Anonymous said...

I was anonymous 6:40.
I don't care whether posting this extract was legal; as a college-level teacher (*not* of creative writing!) I find it profoundly unethical. I wouldn't even let students read papers by other students without the permission of the author. And as for keeping query letters, the physical letter belongs to its recipent (the person to whom it is addressed, not the flunky who opens the envelope) while its content belongs to the author, I believe. You are neither of those people.

Rejecter, I don't really care what your name is, but I wish you'd tell us which agent you work for because I'd like to make sure I never query that agency.

LadyBronco said...

I am thinking that the all of the anonymous postings that are slamming Ms. Rejecter are done by the same person. I have a suggestion to our anonymous friend. Why don't you grow some balls and tell us all who you are so we can go slam your ass on your blog?

Just a suggestion.

Bernita said...

" ...ifwe'd all raved about this, no one would have voiced any complaints about morality."
Um...because question of the morality involves potential damage to the writer of this snippit, perhaps?

Kim said...

Bernita - Didn't you offer up the critique of "Barf" earlier? If it was so immoral to post this snippit, why did you offer up a criticism? Apparently you weren't all that concerned about damaging the writer then.

My point was - would anyone be slapping Rejector if we were all saying how wonderful the piece was? Would it be immoral to have posted it then? If not, isn't that a bit - um - hypocritical?

I've never said whether or not I think it's right or wrong to post. My original question was asked as playing devil's advocate? I never said how I felt, so don't shake your finger at me because you have no idea what I think of it.

Anonymous said...

Coming back to this post after a long day, I see many people agree with me. Legal or not, it's unethical to post that excerpt here. I have an MA in writing, have been through many "workshop" type classes, and the sharing of someone else's work outside that classroom setting (let alone on the internet) is WRONG.

I also agree with the person who said they thought it was wrong for Rejecter to keep old query letters for her own amusement.

Lucky for me, it looks as though Rejecter's agent doesn't rep my genre, so there is little chance she'll be holding on to my letters. I just hope for her sake she grows as a person and a writer before the Prof and the Boss find this blog.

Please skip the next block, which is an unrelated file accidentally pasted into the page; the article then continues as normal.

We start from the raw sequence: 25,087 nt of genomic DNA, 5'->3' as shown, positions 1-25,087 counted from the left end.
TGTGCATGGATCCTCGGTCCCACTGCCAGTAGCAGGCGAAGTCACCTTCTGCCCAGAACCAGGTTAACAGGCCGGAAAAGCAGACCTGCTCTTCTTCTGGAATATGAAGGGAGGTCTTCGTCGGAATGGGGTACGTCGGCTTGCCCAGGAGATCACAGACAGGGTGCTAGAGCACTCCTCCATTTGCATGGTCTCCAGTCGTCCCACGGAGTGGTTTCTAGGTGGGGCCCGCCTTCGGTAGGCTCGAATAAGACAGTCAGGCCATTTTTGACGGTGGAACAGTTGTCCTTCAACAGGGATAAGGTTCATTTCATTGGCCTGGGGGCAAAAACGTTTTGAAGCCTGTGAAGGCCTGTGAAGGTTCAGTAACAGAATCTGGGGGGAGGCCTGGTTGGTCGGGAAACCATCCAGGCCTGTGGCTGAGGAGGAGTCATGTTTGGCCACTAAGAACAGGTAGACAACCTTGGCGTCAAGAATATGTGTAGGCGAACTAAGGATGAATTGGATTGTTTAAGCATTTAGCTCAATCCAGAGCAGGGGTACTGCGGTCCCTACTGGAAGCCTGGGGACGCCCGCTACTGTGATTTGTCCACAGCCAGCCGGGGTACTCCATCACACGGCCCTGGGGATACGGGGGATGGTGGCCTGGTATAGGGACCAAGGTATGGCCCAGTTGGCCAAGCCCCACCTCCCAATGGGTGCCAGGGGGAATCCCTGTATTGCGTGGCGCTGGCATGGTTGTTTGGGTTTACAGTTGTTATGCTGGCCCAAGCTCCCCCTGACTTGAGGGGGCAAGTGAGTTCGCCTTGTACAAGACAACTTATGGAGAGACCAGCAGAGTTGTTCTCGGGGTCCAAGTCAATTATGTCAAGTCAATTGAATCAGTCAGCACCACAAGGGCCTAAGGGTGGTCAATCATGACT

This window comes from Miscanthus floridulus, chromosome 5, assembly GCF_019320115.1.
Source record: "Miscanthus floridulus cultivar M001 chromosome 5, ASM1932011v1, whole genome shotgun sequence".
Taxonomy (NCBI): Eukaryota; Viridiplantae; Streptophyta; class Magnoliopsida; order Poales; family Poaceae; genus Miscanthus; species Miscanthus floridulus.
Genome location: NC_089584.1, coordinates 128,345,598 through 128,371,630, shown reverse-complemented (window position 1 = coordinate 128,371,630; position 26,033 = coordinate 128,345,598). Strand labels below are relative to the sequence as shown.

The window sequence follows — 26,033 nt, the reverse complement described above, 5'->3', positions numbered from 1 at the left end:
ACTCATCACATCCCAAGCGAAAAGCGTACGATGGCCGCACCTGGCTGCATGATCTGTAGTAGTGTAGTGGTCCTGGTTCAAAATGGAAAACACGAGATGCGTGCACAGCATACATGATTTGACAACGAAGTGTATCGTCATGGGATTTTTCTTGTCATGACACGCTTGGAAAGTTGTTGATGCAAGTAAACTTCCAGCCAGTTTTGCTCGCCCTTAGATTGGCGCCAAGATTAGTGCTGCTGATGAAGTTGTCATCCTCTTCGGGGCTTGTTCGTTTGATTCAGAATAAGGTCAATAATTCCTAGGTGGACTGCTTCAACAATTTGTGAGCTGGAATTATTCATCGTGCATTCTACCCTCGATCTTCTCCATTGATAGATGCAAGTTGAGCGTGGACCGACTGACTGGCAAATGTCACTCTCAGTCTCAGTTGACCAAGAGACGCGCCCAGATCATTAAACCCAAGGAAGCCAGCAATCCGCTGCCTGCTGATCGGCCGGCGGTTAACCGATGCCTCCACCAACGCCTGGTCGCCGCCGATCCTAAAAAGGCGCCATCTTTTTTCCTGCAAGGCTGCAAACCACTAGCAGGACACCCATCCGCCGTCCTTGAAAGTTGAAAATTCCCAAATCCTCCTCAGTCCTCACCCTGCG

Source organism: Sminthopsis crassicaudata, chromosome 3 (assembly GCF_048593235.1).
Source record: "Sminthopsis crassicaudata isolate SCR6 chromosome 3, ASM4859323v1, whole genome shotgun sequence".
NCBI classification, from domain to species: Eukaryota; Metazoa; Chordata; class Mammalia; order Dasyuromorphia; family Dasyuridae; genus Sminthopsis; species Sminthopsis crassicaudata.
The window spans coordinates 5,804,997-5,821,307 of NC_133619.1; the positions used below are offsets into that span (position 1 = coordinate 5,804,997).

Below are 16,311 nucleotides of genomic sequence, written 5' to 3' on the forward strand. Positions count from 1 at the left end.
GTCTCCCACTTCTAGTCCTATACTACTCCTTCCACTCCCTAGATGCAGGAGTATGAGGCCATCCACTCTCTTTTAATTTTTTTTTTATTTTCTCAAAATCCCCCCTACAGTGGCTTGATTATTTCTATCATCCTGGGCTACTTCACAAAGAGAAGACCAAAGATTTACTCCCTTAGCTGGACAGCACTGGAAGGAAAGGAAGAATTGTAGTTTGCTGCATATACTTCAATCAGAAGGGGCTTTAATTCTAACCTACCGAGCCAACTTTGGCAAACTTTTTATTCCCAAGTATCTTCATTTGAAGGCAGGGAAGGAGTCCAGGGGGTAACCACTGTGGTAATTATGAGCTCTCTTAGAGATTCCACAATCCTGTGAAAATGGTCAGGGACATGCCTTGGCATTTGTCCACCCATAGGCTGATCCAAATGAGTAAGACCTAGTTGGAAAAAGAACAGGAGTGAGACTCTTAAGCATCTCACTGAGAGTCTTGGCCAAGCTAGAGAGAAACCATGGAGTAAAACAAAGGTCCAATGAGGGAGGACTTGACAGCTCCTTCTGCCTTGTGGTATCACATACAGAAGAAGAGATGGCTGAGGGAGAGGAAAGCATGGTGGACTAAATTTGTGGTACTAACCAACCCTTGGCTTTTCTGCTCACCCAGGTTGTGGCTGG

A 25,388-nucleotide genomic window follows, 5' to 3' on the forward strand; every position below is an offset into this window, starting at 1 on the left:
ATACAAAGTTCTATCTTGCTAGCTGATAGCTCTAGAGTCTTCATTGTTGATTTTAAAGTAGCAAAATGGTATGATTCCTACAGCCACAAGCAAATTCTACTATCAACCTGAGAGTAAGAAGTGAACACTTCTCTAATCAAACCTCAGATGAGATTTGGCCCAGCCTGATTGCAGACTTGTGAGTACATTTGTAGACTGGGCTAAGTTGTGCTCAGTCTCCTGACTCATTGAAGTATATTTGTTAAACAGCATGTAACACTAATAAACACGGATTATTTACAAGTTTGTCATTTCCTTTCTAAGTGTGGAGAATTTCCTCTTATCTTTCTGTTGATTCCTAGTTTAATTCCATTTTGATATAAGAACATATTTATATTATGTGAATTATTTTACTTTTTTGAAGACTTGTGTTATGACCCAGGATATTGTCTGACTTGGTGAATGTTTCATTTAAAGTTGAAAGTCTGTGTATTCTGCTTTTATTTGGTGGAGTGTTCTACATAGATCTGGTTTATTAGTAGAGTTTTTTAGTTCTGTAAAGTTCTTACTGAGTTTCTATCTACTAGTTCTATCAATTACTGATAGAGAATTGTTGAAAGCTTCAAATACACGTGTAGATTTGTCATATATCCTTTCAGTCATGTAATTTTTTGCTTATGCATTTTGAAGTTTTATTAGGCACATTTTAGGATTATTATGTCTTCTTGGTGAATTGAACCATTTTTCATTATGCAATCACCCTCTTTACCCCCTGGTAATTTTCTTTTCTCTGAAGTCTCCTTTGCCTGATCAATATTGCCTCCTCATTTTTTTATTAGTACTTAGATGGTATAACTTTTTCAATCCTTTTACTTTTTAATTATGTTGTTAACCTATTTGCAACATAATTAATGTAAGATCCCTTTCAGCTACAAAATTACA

You'll note Rejecter still hasn't said how she'd feel if some other student in that class posted HER attempt at writing on *their* blog.

BTW, If the writing had been great and she'd posted it as a "Wow, look what this person in my writing class wrote!" message, I STILL would get on her case about getting that person's permission to post their writing on the net!

Another Anonymous--JUST LIKE REJECTER

Anonymous said...

I've been working in the medical and legal fields for years but my career would be over in a minute if I took a stash of correspondence or any other work related papers home to keep for my amusement, never mind posting materials of an obviously personal nature on the internet without the author's permission.

Like the Miranda warning says -- whatever you say can and will be used against you. This post could end up haunting you for years. If I was you, I'd delete the whole thing immediately, start reading everything I could find about legal issues for writers, and get ready to grovel.

Bernita said...

Are you so sure you know what my "Barf" applied to, Kim?
Damage to the writer happens to be a factor considered under the "fair use" defense.
Any comments disparaging the quality of this piece as the result of its unauthorized publication in fact provide evidence of damage.

Kim said...

Forgive me - I thought "I will express my thoughts with elegant precision. Barf," meant I will express my thoughts with elegant precision. Barf.

Perhaps you might want to learn to express a bit more clearly? And I didn't know not liking something was damaging. I thought it was - ya know - personal preference. Just because someone thinks your choice of words is unappealing doesn't necessarily mean you've been damaged. Sometimes a person just doesn't like something. I don't like it. That isn't a crime. Go shake your finger at someone else.